The museum at the memorial was excellent. David could have spent days in there, rather than the hour we were allotted. The most interesting for me was the mobile "field kitchens," arrangements of four metal kettles, each with a lid that could be clamped on, set into a common fire-box with a central chimney, the whole thing mounted on wheels and designed to be hauled behind a small wagon fitted with iron "kitchen cabinets." By the length of the single-tree, I'd say each was pulled by four to six horses or mules.
The Douaumont Ossuary was perhaps the most amazing of all. It consists of three long, low wings that radiate from the base of a central tower, two of them colinear and the third at right angles. The central tower is in the shape of a cannonshell, with a huge cross carved on each side. The ends of the hemicylindrical wings are reminiscent of the rounded concrete bunkers so common everywhere in northern France. Inside, each of the wings is lined on both sides with long rows of cenotaphs (resembling large marble sarcophagi), one for each "sector" of the battlefield, and below them (below floor level) are large bins. In those bins are the bones of the unidentified dead. For years after the end of the war, bones were everywhere, and a local priest simply spread the word than any human bone anyone found should be brought to him. He organized the movement that eventually raised enough money to build the ossuary, which now contains the remains of at least 130,000 unidentified French and German soldiers. At least as many more are thought still to lie on and in the battlefield; bones continue to be found and added. Extra-large bins at the ends of the wings take the overflow from particularly "populous" sectors. The family of any (French) soldier missing and presumed dead from the battle of Verdun can request that his name be engraved on a plaque in the wall, and names are still being added; one was being engraved when we were there. German families come to visit the site as well, but they are not permitted to add names to the walls. Outside the building is another French national cemetery, and through small windows set into the building's foundation, near ground level, you can look in to see the actual bones.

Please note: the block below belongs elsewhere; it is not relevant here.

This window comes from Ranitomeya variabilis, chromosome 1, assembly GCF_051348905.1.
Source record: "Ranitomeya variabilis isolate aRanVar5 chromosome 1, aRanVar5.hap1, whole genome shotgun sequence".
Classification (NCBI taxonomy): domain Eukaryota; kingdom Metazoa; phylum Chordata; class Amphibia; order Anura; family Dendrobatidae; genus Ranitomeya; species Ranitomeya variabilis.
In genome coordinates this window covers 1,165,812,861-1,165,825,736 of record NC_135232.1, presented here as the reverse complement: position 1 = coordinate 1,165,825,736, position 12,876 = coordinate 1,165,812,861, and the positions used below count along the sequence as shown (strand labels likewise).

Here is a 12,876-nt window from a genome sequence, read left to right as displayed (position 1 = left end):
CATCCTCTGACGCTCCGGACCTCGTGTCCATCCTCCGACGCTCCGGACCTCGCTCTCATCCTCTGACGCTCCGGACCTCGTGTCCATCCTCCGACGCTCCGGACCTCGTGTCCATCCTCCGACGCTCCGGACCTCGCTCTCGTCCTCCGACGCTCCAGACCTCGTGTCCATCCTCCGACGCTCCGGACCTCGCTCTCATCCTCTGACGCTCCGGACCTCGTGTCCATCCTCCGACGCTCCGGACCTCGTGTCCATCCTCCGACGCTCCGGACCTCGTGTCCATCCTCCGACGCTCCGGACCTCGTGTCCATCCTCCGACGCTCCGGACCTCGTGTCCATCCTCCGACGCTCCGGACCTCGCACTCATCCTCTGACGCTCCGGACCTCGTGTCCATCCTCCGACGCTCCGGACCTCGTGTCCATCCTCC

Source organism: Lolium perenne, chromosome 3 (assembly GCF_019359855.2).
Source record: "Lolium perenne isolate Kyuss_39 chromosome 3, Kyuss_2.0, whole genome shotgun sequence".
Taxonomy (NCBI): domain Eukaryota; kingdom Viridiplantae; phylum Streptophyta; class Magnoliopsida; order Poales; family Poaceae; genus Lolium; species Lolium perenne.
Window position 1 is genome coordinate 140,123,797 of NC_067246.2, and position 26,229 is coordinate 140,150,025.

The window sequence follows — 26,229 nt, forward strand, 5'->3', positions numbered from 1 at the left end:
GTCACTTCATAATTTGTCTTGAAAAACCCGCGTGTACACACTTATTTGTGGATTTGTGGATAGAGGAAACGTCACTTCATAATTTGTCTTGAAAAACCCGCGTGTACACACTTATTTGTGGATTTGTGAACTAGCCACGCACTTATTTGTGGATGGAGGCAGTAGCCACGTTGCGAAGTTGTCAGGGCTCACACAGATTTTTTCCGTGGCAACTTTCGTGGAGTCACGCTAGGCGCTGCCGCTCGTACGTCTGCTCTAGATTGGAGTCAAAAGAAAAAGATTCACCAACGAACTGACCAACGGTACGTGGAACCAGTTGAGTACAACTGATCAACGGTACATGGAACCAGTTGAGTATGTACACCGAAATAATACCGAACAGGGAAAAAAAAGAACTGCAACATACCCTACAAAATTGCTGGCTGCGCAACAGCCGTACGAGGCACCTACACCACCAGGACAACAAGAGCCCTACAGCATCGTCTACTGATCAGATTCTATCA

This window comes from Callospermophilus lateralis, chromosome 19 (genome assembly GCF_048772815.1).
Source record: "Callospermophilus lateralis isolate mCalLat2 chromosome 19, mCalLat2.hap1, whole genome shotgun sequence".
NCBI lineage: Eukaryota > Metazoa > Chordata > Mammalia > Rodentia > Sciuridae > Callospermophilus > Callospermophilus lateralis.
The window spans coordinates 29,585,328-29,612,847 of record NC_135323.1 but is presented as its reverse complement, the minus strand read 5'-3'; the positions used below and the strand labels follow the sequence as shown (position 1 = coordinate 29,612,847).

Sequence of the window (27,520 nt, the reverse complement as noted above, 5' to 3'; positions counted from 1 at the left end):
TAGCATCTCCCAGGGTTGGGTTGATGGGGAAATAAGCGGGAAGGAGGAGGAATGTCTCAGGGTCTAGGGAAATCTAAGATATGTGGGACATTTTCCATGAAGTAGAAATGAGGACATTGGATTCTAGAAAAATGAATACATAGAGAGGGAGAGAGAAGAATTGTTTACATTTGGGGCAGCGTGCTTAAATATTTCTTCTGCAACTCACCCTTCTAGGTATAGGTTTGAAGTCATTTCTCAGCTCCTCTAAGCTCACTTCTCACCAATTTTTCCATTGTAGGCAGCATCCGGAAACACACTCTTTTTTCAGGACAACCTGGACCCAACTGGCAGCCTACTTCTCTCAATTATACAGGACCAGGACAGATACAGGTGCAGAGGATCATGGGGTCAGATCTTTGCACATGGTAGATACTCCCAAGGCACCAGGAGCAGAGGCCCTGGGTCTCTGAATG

As our bus left, the guide recommended we look back at the view of the ossuary, which she says is intended also to represent, when viewed from the front, with the third wing hidden (as in this rather blurry photo of a postcard), the hilt of a giant sword thrust straight downward into the earth, never, one hopes, to be used again.
The bus tour got us back in time to clean up and change for our second dinner at Le Coq Hardi. This time, we stepped up to the next more elaborate menu:
Amuse-bouche, both: "Friture" of "équilles" (Ammodytes tobianus, in the family Ammodytidae, the sand eels), tiny, long, skinny, whole, deep-fried fish, accompanied by a small wedge of lemon and a saffron aioli. David ate a few, then gave the rest to me. I thought they were great!
First course, David: Consommé of morels and crayfish tails.
First course, me: Duck foie gras, sautéed with red currants.
Second course, David: Sautéed green asparagus with shaved Parma ham. Excellent.
Second course, me: Chunk of small turbot, on a bed of baby broad beans cooked with tomato. Okay, but nothing to rave about.
Third course, both: Cross-section of a large sole "à la Grenobloise," which means grilled and dressed with peeled lemon segments, capers, and croutons. Much better than the turbot.
Cheese course: The cheeses were amazing. In the photo, you can see that they have not one but two cheese trolleys. On the nearer one, at the near end, is their local Brie on its own wooden pedestal. Beyond that a whole selection of medium-sized cheese, then a multi-tiered wooden pedestal loaded with all the small chevres. Beyond that is the second trolley, loaded with gargantuan wedges of three large cheeses: an ementhal (with the holes), a Beaufort (the smallest), and a Salers (the largest). David chose some Roquefort, some Beaufort, and a reblochon that was making an active break for it, but he scooped it up off the plate before it escaped and ate it with a spoon. I had an almost equally liquid chaource, a slice of an unashed St. Maur, and a slab of the Salers. Wow. We both declared it among the top three cheese courses ever! Outstanding!
The mignardises were served as a predessert, and the little raspberry milkshakes were delicious.
Dessert, David: An early yellow peach poached in lemon verbena syrup and accompanied by a tuile cookie, vanilla ice cream, a large raspberry, and a spray of fresh red currants.
Dessert, me: Two large roasted figs, quartered and filled with honey-drizzled whipped cream, lying in a pool of port wine syrup and garnished with crisp meringue sticks. Yummy!